• UNSUBSCRIBES AND OPT-OUTS: It’s as important to know the percent of your audience you may be annoying as interesting with your content and to keep at a minimal level.
  • SALES: Are the most important conversion. But, so is understanding buying behavior and the buying cycle which all of the above help to do. For many content marketing programs, there are often “micro” conversion as well as macro conversions. That is, smaller actions that are often predictive of major events.


  • QUALITY LEADS: Is a metric relative to the segment of your audience most likely to take desired conversion activities
  • PIPELINE GENERATED: As is it likely other sales and marketing activities are used to generate quality leads and sales, the pipeline from content marking should also be evaluated relative to its value.
  • PRODUCTION COST (TIME AND MONEY): Whether it’s time or money (or both) that are being invested, the human and dollar value should be calculated.
  • RETURN ON INVESTMENT (ROI): Just like any other investment, from the metrics above, the return on investment of content marketing can be calculated.

No business should take any major initiatives without an actionable scorecard. Do these data-driven metrics convince you of the measurement value of content marketing? Are there others metric you would include? Do you need help measuring content marketing?

10 best practices of great digital brands 0

Posted on April 21, 2015 by Rob Petersen



digital brands

“A brand is the set of expectations, memories, stories and relationships that, taken together, account for a consumer’s decision to choose one product or service over another. If the consumer (whether it’s a business, a buyer, a voter or a donor) doesn’t pay a premium, make a selection or spread the word, then no brand value exists for that consumer.” – Seth Godin

  • 91% of people want brands to enable their personal goals (source: Edelman)
  • 87% expect brands to share their interests (source: Edelman)
  • The most recommended company in its category grows 2.5X or 250% faster than the category average (source: Bain & Co)

The facts say:

  • Consumers choose, support and recommend brands that share their interests, values and goals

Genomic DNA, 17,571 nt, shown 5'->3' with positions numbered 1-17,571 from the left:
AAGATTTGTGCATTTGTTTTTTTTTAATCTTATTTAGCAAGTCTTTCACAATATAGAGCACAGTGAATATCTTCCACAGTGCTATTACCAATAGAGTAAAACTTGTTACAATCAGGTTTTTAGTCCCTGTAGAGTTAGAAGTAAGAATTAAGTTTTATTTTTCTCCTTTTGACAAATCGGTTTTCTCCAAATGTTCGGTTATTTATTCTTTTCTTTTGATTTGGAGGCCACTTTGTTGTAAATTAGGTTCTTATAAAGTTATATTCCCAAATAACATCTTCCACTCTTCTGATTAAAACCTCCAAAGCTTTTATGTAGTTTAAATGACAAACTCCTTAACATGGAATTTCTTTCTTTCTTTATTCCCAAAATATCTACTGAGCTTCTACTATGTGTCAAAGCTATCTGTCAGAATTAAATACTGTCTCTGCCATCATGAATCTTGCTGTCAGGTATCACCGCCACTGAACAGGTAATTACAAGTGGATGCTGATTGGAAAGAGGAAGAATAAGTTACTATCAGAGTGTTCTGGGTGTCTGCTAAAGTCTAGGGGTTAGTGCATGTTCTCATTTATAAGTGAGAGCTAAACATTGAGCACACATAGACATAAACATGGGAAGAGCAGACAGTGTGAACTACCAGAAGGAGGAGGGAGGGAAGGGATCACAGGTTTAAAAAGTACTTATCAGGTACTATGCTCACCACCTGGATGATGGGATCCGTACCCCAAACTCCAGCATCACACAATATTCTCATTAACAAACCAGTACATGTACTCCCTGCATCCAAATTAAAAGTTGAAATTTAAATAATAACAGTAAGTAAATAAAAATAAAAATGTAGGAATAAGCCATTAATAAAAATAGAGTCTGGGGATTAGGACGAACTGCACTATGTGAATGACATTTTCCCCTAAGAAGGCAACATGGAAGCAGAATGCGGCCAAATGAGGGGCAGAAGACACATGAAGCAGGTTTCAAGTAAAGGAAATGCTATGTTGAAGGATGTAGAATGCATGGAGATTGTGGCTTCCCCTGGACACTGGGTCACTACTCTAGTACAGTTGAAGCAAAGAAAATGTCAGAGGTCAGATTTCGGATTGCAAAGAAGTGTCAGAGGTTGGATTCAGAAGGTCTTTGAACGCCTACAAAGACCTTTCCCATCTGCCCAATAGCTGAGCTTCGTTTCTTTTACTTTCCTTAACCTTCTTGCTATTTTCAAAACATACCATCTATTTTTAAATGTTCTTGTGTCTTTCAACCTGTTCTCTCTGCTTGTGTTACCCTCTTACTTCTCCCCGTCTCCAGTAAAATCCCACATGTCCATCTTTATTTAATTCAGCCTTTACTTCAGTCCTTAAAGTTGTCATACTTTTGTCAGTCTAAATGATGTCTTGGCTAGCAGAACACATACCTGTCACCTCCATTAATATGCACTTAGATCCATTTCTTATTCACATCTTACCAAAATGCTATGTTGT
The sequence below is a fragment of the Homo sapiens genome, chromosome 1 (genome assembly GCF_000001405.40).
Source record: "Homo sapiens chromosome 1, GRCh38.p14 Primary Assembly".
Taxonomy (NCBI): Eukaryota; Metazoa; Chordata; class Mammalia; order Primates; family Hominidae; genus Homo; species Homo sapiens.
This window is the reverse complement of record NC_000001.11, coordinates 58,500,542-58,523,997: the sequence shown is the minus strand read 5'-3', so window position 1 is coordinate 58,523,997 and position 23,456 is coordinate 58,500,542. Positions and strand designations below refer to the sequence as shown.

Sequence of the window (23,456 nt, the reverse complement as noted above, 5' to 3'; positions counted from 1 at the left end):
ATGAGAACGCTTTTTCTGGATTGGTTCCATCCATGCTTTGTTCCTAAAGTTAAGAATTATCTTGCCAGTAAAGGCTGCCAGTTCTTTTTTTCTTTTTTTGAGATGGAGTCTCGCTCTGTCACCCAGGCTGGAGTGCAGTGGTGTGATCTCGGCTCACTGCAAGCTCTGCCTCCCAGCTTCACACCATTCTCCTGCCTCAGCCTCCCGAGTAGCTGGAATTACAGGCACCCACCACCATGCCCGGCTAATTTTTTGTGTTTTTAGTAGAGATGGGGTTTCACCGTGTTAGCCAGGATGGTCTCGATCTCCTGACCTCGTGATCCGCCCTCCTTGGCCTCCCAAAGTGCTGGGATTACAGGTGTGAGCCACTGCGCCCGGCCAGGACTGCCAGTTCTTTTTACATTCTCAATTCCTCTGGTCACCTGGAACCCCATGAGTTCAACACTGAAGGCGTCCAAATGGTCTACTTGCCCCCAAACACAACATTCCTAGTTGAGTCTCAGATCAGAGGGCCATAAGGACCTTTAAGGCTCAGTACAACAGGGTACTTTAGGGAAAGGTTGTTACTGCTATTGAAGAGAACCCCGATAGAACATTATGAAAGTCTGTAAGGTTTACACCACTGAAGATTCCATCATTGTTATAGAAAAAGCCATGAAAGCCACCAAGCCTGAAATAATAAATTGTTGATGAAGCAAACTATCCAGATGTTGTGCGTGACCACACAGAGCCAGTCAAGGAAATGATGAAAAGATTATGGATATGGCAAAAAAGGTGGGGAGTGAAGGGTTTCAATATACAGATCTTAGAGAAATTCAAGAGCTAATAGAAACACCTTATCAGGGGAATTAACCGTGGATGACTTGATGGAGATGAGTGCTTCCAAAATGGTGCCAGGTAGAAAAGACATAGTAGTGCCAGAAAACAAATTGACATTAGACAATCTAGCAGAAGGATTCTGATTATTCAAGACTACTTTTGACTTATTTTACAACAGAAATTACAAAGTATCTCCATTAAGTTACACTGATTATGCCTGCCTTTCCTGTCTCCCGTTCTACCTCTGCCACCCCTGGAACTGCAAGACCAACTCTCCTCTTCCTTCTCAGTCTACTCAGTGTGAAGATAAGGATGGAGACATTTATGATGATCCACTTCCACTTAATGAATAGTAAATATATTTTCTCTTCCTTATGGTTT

• Social currency is a major factor in brand selection
  • Small, daily interactions build stronger relationships than big, monumental events

What’s the best way to build a brand in the channel where this happens most frequently?

Here are 10 best practices of great digital brands.

  1. SEGMENT THE MARKET: For every brand, there is going to be a wide disparity between best and worst customers. If your audience wants your brand to enable their personal goals, it’s safe to say don’t go after everyone. Define and segment your audience in specific terms based on what you will do for each other. Because, when you succeed with key segments, they will spread the word for you to a larger audience.
  2. CREATE BUYER PERSONAS: See and know your audience members as individuals. Create Buyer Personas, so you can identify their needs and more effectively communicate. Armed with this knowledge, you’ll find it easier to develop creative marketing strategies that reach and motivate your target.
  3. CONDUCT COMPETITIVE INTELLIGENCE: In almost all categories, product proliferation and market fragmentation are increasing. This puts more pressure on innovation and price. But competitors provide the means for differentiation and discovery. In the digital channel, use tool like Compete and Alexa to understand your competitors web presence, their audience, influencers and links. Use this information to discover your brand’s differentiation and audience.
  4. IDENTIFY KEYWORDS FOR CONTENT CREATION: Keywords are the currency of the internet. Find the keywords that are being searched for your category and product through Google Trends and their specific monthly search volume through the Google Keyword Planner. Use these keywords for the content and conversations your brand has with its audience.